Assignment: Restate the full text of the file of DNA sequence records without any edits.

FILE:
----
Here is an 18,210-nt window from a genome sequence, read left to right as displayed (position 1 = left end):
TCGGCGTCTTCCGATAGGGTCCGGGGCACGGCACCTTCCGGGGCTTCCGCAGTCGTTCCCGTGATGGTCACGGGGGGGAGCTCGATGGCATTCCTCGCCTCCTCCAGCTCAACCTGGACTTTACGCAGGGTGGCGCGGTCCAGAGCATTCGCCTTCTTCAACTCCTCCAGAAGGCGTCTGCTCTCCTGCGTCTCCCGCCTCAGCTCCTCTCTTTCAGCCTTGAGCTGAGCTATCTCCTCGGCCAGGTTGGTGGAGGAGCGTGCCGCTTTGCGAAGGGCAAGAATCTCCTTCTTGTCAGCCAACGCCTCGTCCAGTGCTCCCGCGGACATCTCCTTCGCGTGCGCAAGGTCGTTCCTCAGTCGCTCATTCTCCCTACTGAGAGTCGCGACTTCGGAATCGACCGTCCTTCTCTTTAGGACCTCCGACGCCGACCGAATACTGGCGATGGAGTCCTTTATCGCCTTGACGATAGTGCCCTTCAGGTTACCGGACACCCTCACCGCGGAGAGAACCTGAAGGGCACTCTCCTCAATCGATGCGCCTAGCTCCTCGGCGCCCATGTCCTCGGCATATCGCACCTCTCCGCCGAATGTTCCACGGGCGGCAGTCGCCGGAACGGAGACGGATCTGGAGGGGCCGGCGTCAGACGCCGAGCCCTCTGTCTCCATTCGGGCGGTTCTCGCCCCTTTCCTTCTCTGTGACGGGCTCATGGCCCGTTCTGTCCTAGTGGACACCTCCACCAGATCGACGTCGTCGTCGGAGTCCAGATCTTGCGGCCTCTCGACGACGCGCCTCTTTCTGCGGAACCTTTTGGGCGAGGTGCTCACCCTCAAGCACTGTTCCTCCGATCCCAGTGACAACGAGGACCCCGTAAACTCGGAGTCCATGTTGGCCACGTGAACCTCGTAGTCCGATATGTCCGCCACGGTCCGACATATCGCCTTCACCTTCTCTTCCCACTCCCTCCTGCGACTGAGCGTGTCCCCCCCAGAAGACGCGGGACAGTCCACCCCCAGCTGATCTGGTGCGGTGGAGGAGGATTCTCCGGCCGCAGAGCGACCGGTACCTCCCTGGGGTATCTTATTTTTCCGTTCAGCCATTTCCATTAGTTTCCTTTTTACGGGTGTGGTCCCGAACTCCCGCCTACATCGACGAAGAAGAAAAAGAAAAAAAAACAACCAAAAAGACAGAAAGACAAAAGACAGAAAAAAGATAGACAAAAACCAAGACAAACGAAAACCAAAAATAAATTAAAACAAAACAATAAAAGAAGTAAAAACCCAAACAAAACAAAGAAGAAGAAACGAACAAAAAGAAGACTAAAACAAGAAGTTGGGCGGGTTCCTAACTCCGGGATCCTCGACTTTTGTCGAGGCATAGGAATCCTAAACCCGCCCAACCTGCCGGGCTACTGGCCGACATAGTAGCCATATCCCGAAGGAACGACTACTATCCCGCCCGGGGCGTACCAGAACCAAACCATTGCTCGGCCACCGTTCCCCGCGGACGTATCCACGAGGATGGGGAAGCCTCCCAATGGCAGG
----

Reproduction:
Here is an 18,210-nt window from a genome sequence, read left to right as displayed (position 1 = left end):
TCGGCGTCTTCCGATAGGGTCCGGGGCACGGCACCTTCCGGGGCTTCCGCAGTCGTTCCCGTGATGGTCACGGGGGGGAGCTCGATGGCATTCCTCGCCTCCTCCAGCTCAACCTGGACTTTACGCAGGGTGGCGCGGTCCAGAGCATTCGCCTTCTTCAACTCCTCCAGAAGGCGTCTGCTCTCCTGCGTCTCCCGCCTCAGCTCCTCTCTTTCAGCCTTGAGCTGAGCTATCTCCTCGGCCAGGTTGGTGGAGGAGCGTGCCGCTTTGCGAAGGGCAAGAATCTCCTTCTTGTCAGCCAACGCCTCGTCCAGTGCTCCCGCGGACATCTCCTTCGCGTGCGCAAGGTCGTTCCTCAGTCGCTCATTCTCCCTACTGAGAGTCGCGACTTCGGAATCGACCGTCCTTCTCTTTAGGACCTCCGACGCCGACCGAATACTGGCGATGGAGTCCTTTATCGCCTTGACGATAGTGCCCTTCAGGTTACCGGACACCCTCACCGCGGAGAGAACCTGAAGGGCACTCTCCTCAATCGATGCGCCTAGCTCCTCGGCGCCCATGTCCTCGGCATATCGCACCTCTCCGCCGAATGTTCCACGGGCGGCAGTCGCCGGAACGGAGACGGATCTGGAGGGGCCGGCGTCAGACGCCGAGCCCTCTGTCTCCATTCGGGCGGTTCTCGCCCCTTTCCTTCTCTGTGACGGGCTCATGGCCCGTTCTGTCCTAGTGGACACCTCCACCAGATCGACGTCGTCGTCGGAGTCCAGATCTTGCGGCCTCTCGACGACGCGCCTCTTTCTGCGGAACCTTTTGGGCGAGGTGCTCACCCTCAAGCACTGTTCCTCCGATCCCAGTGACAACGAGGACCCCGTAAACTCGGAGTCCATGTTGGCCACGTGAACCTCGTAGTCCGATATGTCCGCCACGGTCCGACATATCGCCTTCACCTTCTCTTCCCACTCCCTCCTGCGACTGAGCGTGTCCCCCCCAGAAGACGCGGGACAGTCCACCCCCAGCTGATCTGGTGCGGTGGAGGAGGATTCTCCGGCCGCAGAGCGACCGGTACCTCCCTGGGGTATCTTATTTTTCCGTTCAGCCATTTCCATTAGTTTCCTTTTTACGGGTGTGGTCCCGAACTCCCGCCTACATCGACGAAGAAGAAAAAGAAAAAAAAACAACCAAAAAGACAGAAAGACAAAAGACAGAAAAAAGATAGACAAAAACCAAGACAAACGAAAACCAAAAATAAATTAAAACAAAACAATAAAAGAAGTAAAAACCCAAACAAAACAAAGAAGAAGAAACGAACAAAAAGAAGACTAAAACAAGAAGTTGGGCGGGTTCCTAACTCCGGGATCCTCGACTTTTGTCGAGGCATAGGAATCCTAAACCCGCCCAACCTGCCGGGCTACTGGCCGACATAGTAGCCATATCCCGAAGGAACGACTACTATCCCGCCCGGGGCGTACCAGAACCAAACCATTGCTCGGCCACCGTTCCCCGCGGACGTATCCACGAGGATGGGGAAGCCTCCCAATGGCAGG